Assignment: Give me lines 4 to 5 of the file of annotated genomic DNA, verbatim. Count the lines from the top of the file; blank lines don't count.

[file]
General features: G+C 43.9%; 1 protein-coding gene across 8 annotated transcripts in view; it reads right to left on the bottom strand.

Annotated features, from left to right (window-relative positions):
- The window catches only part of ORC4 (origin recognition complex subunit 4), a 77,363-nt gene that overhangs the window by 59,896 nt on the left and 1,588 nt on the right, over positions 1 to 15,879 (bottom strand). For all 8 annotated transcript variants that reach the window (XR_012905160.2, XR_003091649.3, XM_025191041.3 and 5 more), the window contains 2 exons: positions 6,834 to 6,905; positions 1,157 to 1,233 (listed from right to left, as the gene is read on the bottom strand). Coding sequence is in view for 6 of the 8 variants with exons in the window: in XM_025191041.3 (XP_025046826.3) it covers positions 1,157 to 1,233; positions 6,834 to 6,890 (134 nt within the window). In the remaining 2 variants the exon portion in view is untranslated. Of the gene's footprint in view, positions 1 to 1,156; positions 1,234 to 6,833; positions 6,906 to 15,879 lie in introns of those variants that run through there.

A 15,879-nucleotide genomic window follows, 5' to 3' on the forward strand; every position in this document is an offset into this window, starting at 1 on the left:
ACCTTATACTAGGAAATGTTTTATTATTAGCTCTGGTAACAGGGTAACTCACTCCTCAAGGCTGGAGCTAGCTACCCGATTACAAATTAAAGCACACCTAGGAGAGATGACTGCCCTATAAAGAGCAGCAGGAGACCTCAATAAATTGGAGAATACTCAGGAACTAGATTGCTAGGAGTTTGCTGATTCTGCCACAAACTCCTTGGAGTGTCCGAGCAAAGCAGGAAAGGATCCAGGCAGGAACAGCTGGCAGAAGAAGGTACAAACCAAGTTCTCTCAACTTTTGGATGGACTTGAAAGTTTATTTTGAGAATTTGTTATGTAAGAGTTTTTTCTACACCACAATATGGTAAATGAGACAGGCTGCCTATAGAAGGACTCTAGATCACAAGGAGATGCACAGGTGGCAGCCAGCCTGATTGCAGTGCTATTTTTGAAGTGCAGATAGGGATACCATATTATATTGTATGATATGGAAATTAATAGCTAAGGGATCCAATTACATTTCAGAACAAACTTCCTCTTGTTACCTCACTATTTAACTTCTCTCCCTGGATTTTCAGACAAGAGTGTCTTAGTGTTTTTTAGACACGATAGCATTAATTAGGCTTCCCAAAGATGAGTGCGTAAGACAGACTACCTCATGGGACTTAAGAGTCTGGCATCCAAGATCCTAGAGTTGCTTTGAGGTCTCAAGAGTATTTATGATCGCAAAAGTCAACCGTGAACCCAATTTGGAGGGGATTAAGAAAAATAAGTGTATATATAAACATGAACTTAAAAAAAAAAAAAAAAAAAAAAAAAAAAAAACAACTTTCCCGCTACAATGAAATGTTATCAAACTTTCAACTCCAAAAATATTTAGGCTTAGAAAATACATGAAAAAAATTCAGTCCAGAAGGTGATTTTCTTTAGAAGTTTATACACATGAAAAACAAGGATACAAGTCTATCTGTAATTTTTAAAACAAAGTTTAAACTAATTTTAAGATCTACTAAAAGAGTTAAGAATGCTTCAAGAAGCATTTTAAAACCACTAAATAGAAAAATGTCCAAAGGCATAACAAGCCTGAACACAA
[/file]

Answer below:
A 15,879-nucleotide genomic window follows, 5' to 3' on the forward strand; every position in this document is an offset into this window, starting at 1 on the left:
ACCTTATACTAGGAAATGTTTTATTATTAGCTCTGGTAACAGGGTAACTCACTCCTCAAGGCTGGAGCTAGCTACCCGATTACAAATTAAAGCACACCTAGGAGAGATGACTGCCCTATAAAGAGCAGCAGGAGACCTCAATAAATTGGAGAATACTCAGGAACTAGATTGCTAGGAGTTTGCTGATTCTGCCACAAACTCCTTGGAGTGTCCGAGCAAAGCAGGAAAGGATCCAGGCAGGAACAGCTGGCAGAAGAAGGTACAAACCAAGTTCTCTCAACTTTTGGATGGACTTGAAAGTTTATTTTGAGAATTTGTTATGTAAGAGTTTTTTCTACACCACAATATGGTAAATGAGACAGGCTGCCTATAGAAGGACTCTAGATCACAAGGAGATGCACAGGTGGCAGCCAGCCTGATTGCAGTGCTATTTTTGAAGTGCAGATAGGGATACCATATTATATTGTATGATATGGAAATTAATAGCTAAGGGATCCAATTACATTTCAGAACAAACTTCCTCTTGTTACCTCACTATTTAACTTCTCTCCCTGGATTTTCAGACAAGAGTGTCTTAGTGTTTTTTAGACACGATAGCATTAATTAGGCTTCCCAAAGATGAGTGCGTAAGACAGACTACCTCATGGGACTTAAGAGTCTGGCATCCAAGATCCTAGAGTTGCTTTGAGGTCTCAAGAGTATTTATGATCGCAAAAGTCAACCGTGAACCCAATTTGGAGGGGATTAAGAAAAATAAGTGTATATATAAACATGAACTTAAAAAAAAAAAAAAAAAAAAAAAAAAAAAAACAACTTTCCCGCTACAATGAAATGTTATCAAACTTTCAACTCCAAAAATATTTAGGCTTAGAAAATACATGAAAAAAATTCAGTCCAGAAGGTGATTTTCTTTAGAAGTTTATACACATGAAAAACAAGGATACAAGTCTATCTGTAATTTTTAAAACAAAGTTTAAACTAATTTTAAGATCTACTAAAAGAGTTAAGAATGCTTCAAGAAGCATTTTAAAACCACTAAATAGAAAAATGTCCAAAGGCATAACAAGCCTGAACACAA